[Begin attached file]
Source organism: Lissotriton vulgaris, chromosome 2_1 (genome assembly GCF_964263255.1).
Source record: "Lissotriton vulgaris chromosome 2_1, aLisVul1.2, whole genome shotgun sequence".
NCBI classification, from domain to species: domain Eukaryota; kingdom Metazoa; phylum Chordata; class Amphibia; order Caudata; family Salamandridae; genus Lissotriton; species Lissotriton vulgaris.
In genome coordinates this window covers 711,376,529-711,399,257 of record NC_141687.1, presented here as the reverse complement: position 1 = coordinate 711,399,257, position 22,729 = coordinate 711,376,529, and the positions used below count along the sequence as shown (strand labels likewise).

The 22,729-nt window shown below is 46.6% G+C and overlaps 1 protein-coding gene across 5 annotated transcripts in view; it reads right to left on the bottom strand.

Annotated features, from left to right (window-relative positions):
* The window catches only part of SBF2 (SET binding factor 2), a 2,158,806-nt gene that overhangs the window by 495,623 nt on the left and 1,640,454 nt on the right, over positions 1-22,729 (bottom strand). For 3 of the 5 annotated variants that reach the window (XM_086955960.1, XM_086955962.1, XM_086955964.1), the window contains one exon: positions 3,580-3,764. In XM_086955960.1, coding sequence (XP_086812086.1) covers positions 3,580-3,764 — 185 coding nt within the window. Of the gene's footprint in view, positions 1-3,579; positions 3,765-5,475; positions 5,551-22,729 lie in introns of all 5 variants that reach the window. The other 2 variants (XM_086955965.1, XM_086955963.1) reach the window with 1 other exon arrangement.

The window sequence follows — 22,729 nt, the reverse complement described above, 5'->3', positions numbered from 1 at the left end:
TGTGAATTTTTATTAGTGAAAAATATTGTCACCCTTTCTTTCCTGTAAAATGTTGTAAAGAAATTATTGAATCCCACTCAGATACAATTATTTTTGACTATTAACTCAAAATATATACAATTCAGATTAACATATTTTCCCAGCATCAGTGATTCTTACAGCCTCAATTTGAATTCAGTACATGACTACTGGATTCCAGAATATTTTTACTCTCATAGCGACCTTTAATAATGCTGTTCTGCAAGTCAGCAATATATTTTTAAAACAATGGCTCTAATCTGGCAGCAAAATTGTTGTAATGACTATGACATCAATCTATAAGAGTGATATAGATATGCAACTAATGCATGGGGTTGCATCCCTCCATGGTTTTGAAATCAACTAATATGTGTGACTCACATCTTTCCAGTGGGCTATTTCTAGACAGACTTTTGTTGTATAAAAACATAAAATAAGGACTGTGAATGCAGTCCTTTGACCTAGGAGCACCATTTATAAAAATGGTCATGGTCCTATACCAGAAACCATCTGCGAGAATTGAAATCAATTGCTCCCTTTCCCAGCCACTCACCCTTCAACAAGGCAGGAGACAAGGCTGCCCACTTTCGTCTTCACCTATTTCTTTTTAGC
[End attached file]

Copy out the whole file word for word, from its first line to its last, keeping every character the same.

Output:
Source organism: Lissotriton vulgaris, chromosome 2_1 (genome assembly GCF_964263255.1).
Source record: "Lissotriton vulgaris chromosome 2_1, aLisVul1.2, whole genome shotgun sequence".
NCBI classification, from domain to species: domain Eukaryota; kingdom Metazoa; phylum Chordata; class Amphibia; order Caudata; family Salamandridae; genus Lissotriton; species Lissotriton vulgaris.
In genome coordinates this window covers 711,376,529-711,399,257 of record NC_141687.1, presented here as the reverse complement: position 1 = coordinate 711,399,257, position 22,729 = coordinate 711,376,529, and the positions used below count along the sequence as shown (strand labels likewise).

The 22,729-nt window shown below is 46.6% G+C and overlaps 1 protein-coding gene across 5 annotated transcripts in view; it reads right to left on the bottom strand.

Annotated features, from left to right (window-relative positions):
* The window catches only part of SBF2 (SET binding factor 2), a 2,158,806-nt gene that overhangs the window by 495,623 nt on the left and 1,640,454 nt on the right, over positions 1-22,729 (bottom strand). For 3 of the 5 annotated variants that reach the window (XM_086955960.1, XM_086955962.1, XM_086955964.1), the window contains one exon: positions 3,580-3,764. In XM_086955960.1, coding sequence (XP_086812086.1) covers positions 3,580-3,764 — 185 coding nt within the window. Of the gene's footprint in view, positions 1-3,579; positions 3,765-5,475; positions 5,551-22,729 lie in introns of all 5 variants that reach the window. The other 2 variants (XM_086955965.1, XM_086955963.1) reach the window with 1 other exon arrangement.

The window sequence follows — 22,729 nt, the reverse complement described above, 5'->3', positions numbered from 1 at the left end:
TGTGAATTTTTATTAGTGAAAAATATTGTCACCCTTTCTTTCCTGTAAAATGTTGTAAAGAAATTATTGAATCCCACTCAGATACAATTATTTTTGACTATTAACTCAAAATATATACAATTCAGATTAACATATTTTCCCAGCATCAGTGATTCTTACAGCCTCAATTTGAATTCAGTACATGACTACTGGATTCCAGAATATTTTTACTCTCATAGCGACCTTTAATAATGCTGTTCTGCAAGTCAGCAATATATTTTTAAAACAATGGCTCTAATCTGGCAGCAAAATTGTTGTAATGACTATGACATCAATCTATAAGAGTGATATAGATATGCAACTAATGCATGGGGTTGCATCCCTCCATGGTTTTGAAATCAACTAATATGTGTGACTCACATCTTTCCAGTGGGCTATTTCTAGACAGACTTTTGTTGTATAAAAACATAAAATAAGGACTGTGAATGCAGTCCTTTGACCTAGGAGCACCATTTATAAAAATGGTCATGGTCCTATACCAGAAACCATCTGCGAGAATTGAAATCAATTGCTCCCTTTCCCAGCCACTCACCCTTCAACAAGGCAGGAGACAAGGCTGCCCACTTTCGTCTTCACCTATTTCTTTTTAGC